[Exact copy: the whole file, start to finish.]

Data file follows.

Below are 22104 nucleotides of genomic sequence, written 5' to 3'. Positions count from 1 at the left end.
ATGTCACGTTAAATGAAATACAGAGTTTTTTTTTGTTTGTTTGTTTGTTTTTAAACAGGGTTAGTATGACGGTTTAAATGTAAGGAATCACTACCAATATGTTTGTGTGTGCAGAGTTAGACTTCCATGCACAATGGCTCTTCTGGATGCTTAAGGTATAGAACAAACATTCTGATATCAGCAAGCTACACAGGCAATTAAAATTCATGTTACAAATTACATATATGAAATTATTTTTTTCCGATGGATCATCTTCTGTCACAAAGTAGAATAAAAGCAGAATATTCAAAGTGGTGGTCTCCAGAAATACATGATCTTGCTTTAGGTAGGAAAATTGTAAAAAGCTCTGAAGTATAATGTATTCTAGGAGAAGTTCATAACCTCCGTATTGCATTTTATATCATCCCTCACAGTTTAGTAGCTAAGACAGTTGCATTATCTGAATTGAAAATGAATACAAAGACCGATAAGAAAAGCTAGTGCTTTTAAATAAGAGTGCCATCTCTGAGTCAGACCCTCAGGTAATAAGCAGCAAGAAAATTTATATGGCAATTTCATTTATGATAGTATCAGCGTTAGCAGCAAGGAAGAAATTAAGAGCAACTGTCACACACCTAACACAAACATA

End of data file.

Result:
Below are 22104 nucleotides of genomic sequence, written 5' to 3'. Positions count from 1 at the left end.
ATGTCACGTTAAATGAAATACAGAGTTTTTTTTTGTTTGTTTGTTTGTTTTTAAACAGGGTTAGTATGACGGTTTAAATGTAAGGAATCACTACCAATATGTTTGTGTGTGCAGAGTTAGACTTCCATGCACAATGGCTCTTCTGGATGCTTAAGGTATAGAACAAACATTCTGATATCAGCAAGCTACACAGGCAATTAAAATTCATGTTACAAATTACATATATGAAATTATTTTTTTCCGATGGATCATCTTCTGTCACAAAGTAGAATAAAAGCAGAATATTCAAAGTGGTGGTCTCCAGAAATACATGATCTTGCTTTAGGTAGGAAAATTGTAAAAAGCTCTGAAGTATAATGTATTCTAGGAGAAGTTCATAACCTCCGTATTGCATTTTATATCATCCCTCACAGTTTAGTAGCTAAGACAGTTGCATTATCTGAATTGAAAATGAATACAAAGACCGATAAGAAAAGCTAGTGCTTTTAAATAAGAGTGCCATCTCTGAGTCAGACCCTCAGGTAATAAGCAGCAAGAAAATTTATATGGCAATTTCATTTATGATAGTATCAGCGTTAGCAGCAAGGAAGAAATTAAGAGCAACTGTCACACACCTAACACAAACATA